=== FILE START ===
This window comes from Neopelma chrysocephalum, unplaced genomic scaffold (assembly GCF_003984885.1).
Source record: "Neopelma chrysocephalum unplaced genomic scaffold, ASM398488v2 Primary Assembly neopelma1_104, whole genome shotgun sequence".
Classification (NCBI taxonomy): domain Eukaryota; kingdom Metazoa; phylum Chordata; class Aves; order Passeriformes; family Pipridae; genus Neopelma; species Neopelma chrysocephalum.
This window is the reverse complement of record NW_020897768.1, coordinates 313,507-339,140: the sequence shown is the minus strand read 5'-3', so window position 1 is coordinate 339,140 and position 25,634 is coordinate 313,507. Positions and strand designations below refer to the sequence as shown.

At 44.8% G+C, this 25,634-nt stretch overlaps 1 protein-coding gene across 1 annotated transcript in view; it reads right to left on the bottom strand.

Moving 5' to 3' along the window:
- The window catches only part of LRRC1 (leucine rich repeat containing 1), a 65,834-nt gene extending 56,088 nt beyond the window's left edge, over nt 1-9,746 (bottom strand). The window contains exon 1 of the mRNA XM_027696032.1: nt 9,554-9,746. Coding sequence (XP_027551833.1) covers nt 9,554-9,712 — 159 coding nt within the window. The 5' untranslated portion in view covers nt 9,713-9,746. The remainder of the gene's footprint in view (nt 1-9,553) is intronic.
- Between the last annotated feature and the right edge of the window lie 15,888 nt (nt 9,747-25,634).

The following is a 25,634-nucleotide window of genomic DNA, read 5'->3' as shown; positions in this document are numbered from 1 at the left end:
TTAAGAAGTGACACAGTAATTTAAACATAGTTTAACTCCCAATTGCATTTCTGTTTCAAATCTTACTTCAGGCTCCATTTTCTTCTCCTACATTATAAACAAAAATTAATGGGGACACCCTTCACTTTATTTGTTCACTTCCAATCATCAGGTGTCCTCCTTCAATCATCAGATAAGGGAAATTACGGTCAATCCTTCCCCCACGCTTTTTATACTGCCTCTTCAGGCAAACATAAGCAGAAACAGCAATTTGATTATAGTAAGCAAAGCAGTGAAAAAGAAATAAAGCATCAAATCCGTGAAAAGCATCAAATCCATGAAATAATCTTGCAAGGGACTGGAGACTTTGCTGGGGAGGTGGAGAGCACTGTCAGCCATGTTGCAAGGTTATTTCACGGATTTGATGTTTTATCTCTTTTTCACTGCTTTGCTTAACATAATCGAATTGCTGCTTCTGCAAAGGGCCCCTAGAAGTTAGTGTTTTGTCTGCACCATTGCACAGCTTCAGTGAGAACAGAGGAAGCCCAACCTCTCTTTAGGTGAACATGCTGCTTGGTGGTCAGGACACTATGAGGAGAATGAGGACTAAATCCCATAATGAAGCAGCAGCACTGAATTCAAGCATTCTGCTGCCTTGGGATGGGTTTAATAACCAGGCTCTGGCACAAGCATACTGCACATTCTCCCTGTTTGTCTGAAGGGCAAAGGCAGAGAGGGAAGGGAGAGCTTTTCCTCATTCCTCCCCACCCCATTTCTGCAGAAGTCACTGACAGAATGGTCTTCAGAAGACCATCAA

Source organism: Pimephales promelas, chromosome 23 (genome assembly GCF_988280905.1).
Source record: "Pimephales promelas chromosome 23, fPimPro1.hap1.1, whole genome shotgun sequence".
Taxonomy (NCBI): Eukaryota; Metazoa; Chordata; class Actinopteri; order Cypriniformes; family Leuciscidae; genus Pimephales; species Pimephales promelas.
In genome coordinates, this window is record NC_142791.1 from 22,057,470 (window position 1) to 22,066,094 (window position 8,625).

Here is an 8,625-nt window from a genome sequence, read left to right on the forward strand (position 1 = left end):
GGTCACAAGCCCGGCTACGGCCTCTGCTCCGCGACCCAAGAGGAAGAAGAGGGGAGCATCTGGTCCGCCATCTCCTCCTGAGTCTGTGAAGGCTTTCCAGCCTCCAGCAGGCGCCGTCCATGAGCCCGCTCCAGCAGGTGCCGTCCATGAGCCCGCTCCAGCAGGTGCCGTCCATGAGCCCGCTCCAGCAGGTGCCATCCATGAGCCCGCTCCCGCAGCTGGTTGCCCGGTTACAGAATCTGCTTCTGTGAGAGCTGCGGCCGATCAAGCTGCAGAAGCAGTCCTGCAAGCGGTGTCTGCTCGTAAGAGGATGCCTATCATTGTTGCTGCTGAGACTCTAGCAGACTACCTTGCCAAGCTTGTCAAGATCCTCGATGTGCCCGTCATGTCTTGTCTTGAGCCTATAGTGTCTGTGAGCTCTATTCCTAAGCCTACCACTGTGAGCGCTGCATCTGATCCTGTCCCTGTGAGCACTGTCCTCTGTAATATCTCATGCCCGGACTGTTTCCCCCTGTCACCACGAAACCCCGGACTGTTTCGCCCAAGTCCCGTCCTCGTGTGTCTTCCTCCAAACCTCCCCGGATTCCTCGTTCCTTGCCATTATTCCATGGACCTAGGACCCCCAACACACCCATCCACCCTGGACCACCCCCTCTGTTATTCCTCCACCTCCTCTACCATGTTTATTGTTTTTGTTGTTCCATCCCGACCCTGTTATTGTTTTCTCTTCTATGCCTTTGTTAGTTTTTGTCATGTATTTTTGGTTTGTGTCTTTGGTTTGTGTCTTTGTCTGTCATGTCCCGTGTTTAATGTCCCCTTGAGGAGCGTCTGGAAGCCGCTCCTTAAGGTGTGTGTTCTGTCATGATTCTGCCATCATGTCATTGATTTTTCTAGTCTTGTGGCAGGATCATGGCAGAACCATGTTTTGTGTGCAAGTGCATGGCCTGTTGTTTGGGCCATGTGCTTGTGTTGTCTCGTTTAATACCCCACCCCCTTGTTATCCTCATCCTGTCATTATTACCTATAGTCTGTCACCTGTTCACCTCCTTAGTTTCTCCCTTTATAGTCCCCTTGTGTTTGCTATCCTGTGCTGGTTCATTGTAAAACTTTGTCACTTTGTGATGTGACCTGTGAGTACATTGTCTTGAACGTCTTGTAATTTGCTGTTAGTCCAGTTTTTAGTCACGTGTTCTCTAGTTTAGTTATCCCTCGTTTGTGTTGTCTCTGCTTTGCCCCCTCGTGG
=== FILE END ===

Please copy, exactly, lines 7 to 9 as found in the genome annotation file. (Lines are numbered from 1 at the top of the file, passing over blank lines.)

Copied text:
- The window catches only part of LRRC1 (leucine rich repeat containing 1), a 65,834-nt gene extending 56,088 nt beyond the window's left edge, over nt 1-9,746 (bottom strand). The window contains exon 1 of the mRNA XM_027696032.1: nt 9,554-9,746. Coding sequence (XP_027551833.1) covers nt 9,554-9,712 — 159 coding nt within the window. The 5' untranslated portion in view covers nt 9,713-9,746. The remainder of the gene's footprint in view (nt 1-9,553) is intronic.
- Between the last annotated feature and the right edge of the window lie 15,888 nt (nt 9,747-25,634).

The following is a 25,634-nucleotide window of genomic DNA, read 5'->3' as shown; positions in this document are numbered from 1 at the left end: